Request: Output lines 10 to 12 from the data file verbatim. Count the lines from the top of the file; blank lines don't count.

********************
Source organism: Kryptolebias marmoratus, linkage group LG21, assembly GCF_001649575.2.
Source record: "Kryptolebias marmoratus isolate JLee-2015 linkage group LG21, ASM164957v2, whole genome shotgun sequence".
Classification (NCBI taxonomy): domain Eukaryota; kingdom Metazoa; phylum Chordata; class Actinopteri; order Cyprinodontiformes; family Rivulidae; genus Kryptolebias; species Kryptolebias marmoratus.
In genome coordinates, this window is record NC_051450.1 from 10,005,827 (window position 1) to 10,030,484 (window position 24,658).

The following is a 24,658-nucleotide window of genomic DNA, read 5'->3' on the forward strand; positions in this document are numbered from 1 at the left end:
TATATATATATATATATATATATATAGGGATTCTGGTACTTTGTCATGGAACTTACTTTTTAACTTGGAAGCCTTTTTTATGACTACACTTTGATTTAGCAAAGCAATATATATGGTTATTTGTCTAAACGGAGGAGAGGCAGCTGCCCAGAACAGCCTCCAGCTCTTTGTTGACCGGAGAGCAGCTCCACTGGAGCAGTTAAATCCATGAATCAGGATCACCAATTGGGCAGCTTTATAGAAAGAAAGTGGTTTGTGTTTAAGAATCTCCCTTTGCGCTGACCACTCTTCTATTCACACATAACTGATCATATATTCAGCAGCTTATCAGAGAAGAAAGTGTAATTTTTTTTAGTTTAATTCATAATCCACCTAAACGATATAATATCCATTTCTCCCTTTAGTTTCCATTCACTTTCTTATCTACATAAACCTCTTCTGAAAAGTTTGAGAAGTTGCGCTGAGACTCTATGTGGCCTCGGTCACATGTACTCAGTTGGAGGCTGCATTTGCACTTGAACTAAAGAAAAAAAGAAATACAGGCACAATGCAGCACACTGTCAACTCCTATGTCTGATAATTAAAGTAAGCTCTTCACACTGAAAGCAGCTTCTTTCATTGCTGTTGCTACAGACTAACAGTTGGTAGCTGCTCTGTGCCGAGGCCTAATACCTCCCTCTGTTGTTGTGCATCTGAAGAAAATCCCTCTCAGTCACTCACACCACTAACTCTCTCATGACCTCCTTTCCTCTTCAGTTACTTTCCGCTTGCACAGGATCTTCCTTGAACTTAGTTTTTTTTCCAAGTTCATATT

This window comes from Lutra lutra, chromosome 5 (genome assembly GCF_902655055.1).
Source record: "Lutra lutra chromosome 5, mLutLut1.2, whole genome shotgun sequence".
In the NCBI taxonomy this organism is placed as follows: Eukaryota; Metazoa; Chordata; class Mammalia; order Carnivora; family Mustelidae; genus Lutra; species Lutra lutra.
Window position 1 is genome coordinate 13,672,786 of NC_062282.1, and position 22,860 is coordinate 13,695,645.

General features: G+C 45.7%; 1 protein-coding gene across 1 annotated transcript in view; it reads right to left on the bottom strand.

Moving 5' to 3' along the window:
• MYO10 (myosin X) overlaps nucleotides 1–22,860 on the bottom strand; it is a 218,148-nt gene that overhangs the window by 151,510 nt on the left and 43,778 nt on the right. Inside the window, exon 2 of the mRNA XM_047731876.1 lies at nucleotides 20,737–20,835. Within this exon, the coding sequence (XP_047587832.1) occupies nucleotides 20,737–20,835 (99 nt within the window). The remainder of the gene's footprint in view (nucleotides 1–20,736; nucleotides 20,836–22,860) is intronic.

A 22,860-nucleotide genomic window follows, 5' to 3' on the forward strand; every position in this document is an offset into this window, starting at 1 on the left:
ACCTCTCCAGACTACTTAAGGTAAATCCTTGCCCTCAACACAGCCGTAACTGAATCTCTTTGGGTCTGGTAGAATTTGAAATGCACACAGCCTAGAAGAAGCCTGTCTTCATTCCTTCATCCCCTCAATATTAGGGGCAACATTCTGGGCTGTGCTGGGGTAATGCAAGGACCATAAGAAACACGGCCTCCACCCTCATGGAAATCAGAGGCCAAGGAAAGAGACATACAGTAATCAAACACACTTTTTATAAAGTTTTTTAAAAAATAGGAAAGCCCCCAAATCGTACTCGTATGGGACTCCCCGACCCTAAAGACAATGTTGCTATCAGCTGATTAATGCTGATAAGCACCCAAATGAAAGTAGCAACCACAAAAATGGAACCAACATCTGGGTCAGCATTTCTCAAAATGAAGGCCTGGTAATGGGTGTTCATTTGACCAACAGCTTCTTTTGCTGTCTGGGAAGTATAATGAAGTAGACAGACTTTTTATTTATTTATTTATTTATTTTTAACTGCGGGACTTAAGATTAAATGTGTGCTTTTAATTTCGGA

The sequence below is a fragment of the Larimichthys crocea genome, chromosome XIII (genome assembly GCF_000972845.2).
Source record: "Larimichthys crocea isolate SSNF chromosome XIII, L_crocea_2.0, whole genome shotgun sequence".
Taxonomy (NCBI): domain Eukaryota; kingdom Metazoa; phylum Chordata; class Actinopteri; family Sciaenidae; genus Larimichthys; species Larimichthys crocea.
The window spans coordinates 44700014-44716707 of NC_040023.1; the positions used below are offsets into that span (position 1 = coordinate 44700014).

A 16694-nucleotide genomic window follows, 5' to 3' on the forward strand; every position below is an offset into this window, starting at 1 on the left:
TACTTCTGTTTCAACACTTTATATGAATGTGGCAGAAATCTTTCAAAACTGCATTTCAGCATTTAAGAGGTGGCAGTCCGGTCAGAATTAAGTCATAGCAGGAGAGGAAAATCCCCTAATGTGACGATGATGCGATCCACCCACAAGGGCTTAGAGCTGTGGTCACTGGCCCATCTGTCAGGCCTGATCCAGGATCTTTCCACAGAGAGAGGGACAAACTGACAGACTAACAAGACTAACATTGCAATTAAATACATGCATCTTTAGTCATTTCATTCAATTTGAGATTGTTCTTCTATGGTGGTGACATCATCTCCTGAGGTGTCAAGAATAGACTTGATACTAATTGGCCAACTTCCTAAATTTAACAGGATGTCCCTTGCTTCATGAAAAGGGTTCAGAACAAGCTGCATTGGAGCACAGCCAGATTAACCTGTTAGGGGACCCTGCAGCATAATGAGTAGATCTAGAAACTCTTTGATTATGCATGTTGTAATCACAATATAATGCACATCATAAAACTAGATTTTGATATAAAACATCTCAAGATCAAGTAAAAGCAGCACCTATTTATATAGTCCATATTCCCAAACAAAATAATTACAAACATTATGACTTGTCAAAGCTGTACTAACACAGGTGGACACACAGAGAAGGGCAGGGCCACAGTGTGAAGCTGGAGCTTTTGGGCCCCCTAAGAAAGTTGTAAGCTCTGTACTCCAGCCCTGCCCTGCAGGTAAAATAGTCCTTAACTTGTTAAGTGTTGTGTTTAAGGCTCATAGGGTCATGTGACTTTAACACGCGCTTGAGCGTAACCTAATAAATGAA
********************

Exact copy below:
Window position 1 is genome coordinate 13,672,786 of NC_062282.1, and position 22,860 is coordinate 13,695,645.

General features: G+C 45.7%; 1 protein-coding gene across 1 annotated transcript in view; it reads right to left on the bottom strand.

Moving 5' to 3' along the window: